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Sharks off Cape Hatteras

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knotwindy
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Re: Sharks off Cape Hatteras

Postby knotwindy » Wed Jul 29, 2020 9:06 pm

Nice. Maybe show that to the people you don’t want at your local!

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RickI
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Re: Sharks off Cape Hatteras

Postby RickI » Wed Jul 29, 2020 9:30 pm

Here is more information about Steve Schafer's accident in the memorial I wrote for The Kiteboarder Magazine in 2010.

"Steve’s Memorial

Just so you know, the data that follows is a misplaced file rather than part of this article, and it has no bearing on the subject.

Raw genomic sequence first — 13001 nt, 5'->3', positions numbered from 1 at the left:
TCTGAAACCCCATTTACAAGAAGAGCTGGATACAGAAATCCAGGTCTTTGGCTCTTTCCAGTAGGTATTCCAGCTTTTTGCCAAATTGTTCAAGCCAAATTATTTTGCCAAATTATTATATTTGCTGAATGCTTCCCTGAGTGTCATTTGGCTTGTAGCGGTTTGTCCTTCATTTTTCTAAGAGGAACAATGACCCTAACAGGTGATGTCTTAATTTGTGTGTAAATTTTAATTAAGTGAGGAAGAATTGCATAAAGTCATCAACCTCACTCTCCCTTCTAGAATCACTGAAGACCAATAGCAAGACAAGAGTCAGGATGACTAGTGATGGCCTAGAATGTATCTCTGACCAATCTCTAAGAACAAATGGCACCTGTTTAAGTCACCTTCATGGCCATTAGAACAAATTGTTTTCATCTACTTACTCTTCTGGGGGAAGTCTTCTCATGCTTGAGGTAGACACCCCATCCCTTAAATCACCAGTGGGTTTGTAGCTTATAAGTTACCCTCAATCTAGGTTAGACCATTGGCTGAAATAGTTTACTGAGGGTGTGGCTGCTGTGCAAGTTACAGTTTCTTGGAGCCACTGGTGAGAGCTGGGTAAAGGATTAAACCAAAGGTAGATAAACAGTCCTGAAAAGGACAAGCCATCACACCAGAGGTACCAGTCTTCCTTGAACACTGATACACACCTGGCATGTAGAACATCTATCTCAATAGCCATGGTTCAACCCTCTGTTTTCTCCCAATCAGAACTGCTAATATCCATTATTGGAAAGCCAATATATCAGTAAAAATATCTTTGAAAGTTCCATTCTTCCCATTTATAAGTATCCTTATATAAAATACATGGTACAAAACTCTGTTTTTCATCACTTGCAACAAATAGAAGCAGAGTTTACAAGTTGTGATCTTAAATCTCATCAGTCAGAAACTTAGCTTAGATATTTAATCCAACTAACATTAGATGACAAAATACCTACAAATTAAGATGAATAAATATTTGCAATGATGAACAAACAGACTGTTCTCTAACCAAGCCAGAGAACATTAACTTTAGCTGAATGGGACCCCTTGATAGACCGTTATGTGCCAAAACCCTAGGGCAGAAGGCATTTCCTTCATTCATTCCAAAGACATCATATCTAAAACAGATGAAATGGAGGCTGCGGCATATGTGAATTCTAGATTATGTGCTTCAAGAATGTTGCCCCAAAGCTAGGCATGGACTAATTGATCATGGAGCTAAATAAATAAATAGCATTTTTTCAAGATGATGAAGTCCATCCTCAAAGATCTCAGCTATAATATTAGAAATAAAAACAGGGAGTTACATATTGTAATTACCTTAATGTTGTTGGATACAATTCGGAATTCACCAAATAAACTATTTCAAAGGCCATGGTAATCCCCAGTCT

Steve Schafer (38) died following a shark attack on February 3, 2010 off Stuart Beach, FL. He may be the first kiteboarder to have been lost in a shark attack worldwide. Steve was self-rescuing 500 yards offshore, kite on the water when his leg was badly bitten severing the femoral artery, disabling him. Lifeguard Dan Lund heroically rescued him on a paddleboard despite circling sharks. Tragically Steve succumbed to blood loss. Surfer shark attacks are not uncommon in Central Florida waters. Minor injury usually results from these accidental attacks by spinner and blacktip sharks, preferring fish over humans. Such sharks were migrating in large numbers through the area. A more aggressive 9 ft. bull or tiger shark is thought to have attacked Steve. These large sharks prey upon the smaller sharks in the migration. Sharks are often seen by area surfers and kiteboarders. In time, these watermen become desensitized to them. Information is still being gathered but kiting alone well offshore during a shark migration, being in the water for an extended time and severing of this vital artery contributed to the attack and tragic outcome. Reported shark attacks on kiteboarders worldwide have been extremely rare, less than ten in ten years.